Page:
Democrats respond to Republican lawmaker's attacks at NRA town hall
By Davis Burroughs
July 5, 2019

When Del. Margaret B. Ransone (R-99) told an audience of gun rights supporters, “they want our state,” she had no idea that “they” would get a chance to respond.

But they — the Democrats — did.

“I am not trying to take away anyone’s state,” Sen. Scott Surovell (D-36) said in a text. “I am trying to return my state to the position of national leadership it occupied for the first 50 years of our country,” he wrote.

Ransone delivered her remarks at an NRA town hall in Fredericksburg last week. Though the event was closed to the press, a voice recording obtained and first reported by The Washington Post exposed a grim dialogue on the perceived threat of a Democratic takeover from Ransone and some of her Republican colleagues.

“When folks come here and they want to come to our state, they need to come as citizens of our country and citizens of this commonwealth — not to change the people that we are,” she said.

Del. Debra Rodman (D-73), said that she is not trying to change people; she is trying to empower them.

“I ran for office because I wanted to bring we the people’s voices to our government. Isn’t that what Virginia has always been about?” Rodman said in an email.

Del. Ibraheem Samirah (D-86), took issue with Ransone’s claim of ownership of Virginia. “When Del. Ransone refers to our Commonwealth like it’s her own private property by claiming it is ‘their [Republican]’ Virginia, I think that Del. Ransone thinks that she can continue to go about the Republican ways of holding Virginians hostage using the Democracy-suppression tactics of the past,” he said.

Democrats like Samirah have long accused state Republicans of gerrymandering, the practice of redrawing political voting lines for partisan gain. Critics who say gerrymandering has largely benefitted state Republicans frequently point to the 2017 House of Delegate elections, when Democrats won the popular vote by over 9 percentage points, but still fell short of winning the majority in the chamber.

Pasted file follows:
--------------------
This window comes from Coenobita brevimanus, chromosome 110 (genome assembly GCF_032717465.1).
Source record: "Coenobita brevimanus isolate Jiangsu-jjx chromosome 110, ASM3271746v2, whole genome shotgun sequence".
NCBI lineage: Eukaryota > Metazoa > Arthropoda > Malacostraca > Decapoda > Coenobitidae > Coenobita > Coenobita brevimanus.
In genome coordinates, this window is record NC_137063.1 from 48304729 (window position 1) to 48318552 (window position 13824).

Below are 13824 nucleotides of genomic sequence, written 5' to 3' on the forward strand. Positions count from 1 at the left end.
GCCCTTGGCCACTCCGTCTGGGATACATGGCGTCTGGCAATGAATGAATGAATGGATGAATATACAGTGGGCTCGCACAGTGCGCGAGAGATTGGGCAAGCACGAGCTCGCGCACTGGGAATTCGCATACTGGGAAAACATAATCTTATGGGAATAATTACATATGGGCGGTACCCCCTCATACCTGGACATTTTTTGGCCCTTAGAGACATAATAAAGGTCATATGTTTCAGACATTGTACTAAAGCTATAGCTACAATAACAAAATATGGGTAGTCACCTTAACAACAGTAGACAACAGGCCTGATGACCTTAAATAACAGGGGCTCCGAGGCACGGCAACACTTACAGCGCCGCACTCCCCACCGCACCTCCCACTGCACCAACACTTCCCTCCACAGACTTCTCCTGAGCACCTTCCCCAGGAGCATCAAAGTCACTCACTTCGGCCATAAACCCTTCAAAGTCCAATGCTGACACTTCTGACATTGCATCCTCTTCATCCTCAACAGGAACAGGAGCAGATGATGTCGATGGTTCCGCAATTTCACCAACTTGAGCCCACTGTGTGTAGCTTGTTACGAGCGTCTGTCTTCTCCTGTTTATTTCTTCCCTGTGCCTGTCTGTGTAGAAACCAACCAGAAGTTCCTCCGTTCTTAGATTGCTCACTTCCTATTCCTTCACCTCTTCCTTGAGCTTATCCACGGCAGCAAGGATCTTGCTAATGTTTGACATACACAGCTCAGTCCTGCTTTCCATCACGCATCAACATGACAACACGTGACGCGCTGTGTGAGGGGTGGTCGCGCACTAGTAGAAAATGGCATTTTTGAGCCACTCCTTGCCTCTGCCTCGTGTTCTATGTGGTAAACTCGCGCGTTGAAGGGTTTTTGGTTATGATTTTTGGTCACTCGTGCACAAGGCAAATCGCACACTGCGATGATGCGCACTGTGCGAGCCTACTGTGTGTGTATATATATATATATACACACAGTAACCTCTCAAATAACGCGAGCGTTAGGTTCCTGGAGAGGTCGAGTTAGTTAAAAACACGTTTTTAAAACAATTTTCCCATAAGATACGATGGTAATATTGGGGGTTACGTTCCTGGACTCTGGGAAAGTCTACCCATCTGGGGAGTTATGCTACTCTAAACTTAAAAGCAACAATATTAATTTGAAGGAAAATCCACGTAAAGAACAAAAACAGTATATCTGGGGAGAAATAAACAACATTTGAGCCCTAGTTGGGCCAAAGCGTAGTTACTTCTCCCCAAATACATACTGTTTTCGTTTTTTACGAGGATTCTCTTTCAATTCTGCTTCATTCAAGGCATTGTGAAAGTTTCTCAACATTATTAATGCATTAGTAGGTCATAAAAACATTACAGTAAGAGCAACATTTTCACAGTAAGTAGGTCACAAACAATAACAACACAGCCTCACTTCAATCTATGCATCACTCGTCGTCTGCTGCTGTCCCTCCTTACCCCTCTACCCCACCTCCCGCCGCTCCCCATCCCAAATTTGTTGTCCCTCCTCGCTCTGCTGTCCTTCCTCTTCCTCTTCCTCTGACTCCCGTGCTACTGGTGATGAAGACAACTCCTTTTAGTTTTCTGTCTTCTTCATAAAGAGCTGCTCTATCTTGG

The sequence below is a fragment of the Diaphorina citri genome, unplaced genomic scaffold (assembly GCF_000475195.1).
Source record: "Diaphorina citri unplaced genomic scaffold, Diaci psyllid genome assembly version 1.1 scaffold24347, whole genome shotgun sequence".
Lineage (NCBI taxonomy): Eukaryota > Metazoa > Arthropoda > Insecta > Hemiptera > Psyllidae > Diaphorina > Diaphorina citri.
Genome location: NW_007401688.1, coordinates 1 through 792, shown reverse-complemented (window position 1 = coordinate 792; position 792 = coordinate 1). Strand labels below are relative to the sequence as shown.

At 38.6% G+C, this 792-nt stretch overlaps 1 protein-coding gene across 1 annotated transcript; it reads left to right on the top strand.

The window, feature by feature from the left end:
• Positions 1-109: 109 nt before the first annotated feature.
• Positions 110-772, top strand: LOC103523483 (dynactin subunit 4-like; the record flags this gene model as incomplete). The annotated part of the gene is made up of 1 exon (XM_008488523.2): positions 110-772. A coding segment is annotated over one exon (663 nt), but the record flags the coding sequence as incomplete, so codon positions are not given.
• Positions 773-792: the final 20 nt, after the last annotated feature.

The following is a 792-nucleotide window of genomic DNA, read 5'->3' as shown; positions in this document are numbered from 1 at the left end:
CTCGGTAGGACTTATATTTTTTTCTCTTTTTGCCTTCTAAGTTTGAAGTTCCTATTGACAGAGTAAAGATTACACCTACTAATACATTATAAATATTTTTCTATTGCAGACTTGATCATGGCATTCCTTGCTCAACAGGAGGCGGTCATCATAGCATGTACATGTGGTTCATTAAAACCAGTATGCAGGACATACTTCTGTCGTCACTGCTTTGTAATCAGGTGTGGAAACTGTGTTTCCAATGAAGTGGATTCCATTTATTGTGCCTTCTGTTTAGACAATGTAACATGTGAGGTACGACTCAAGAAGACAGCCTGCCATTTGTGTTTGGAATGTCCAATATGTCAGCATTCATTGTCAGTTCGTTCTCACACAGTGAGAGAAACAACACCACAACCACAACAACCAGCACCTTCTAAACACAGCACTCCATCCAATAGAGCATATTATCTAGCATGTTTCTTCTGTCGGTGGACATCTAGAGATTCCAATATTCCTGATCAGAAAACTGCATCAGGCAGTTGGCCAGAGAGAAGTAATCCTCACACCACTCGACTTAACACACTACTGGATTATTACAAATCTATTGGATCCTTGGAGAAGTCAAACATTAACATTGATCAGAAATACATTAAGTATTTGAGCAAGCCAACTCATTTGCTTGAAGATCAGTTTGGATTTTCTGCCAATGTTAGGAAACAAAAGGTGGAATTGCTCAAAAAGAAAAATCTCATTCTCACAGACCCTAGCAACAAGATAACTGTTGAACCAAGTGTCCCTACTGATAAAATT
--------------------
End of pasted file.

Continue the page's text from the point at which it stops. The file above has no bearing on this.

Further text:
A federal court struck down that gerrymandered House electoral map last year, ruling Republicans had packed too many black voters in the same districts, thereby diminishing their voting power. The three-judge panel appointed a special master to draw a fair replacement map.

Republicans appealed the decision, but The Supreme Court dismissed their challenge in June, affirming the new electoral lines that could level the playing field for Democrats in the 2019 General Assembly elections. All 140 seats in the House and Senate are on the ballot this November.

A record number of Democratic candidates are running in both the state House and Senate elections this year, according to the Virginia Public Access Project.

“The message to Del. Ransone should be clear by now,” Samirah said. “If she and her colleagues want to continue to do a horrible job on reducing healthcare costs, refusing to allow the developing of a technically-advanced Virginian economy that addresses the existential threats facing our planet, and advancing equity for all, then they will be voted out of the majority in November.”

The NRA hosted two other town halls this month across the state in Virginia Beach and on the eastern shore, each featuring Republican lawmakers and candidates like Sen. Bill DeSteph (8), Sen. Bryce Reeves (17) and Del. Rob Bloxom (100). The gun-lobby said the meetings were organized to prepare for the forthcoming special session of the General Assembly on July, 9, which will focus on gun legislation. Gov. Ralph Northam ordered the special session to address the Commonwealth’s gun laws after the Virginia Beach shooting on May 31 — the deadliest single case of gun violence in the state since The Columbine.

“Republican legislators are rolling out the welcome mat for the gun lobby while Virginia Beach still mourns the 12 lives lost. It’s shameful,” said Jessica Post, executive director of the Democratic Legislative Campaign Committee, a national group that works to elect Democrats to state legislatures.

In response to the town halls, the DLCC announced it is targeting DeSteph, Reeves and three other Republicans it sees as vulnerable on gun control in a series of digital ads.

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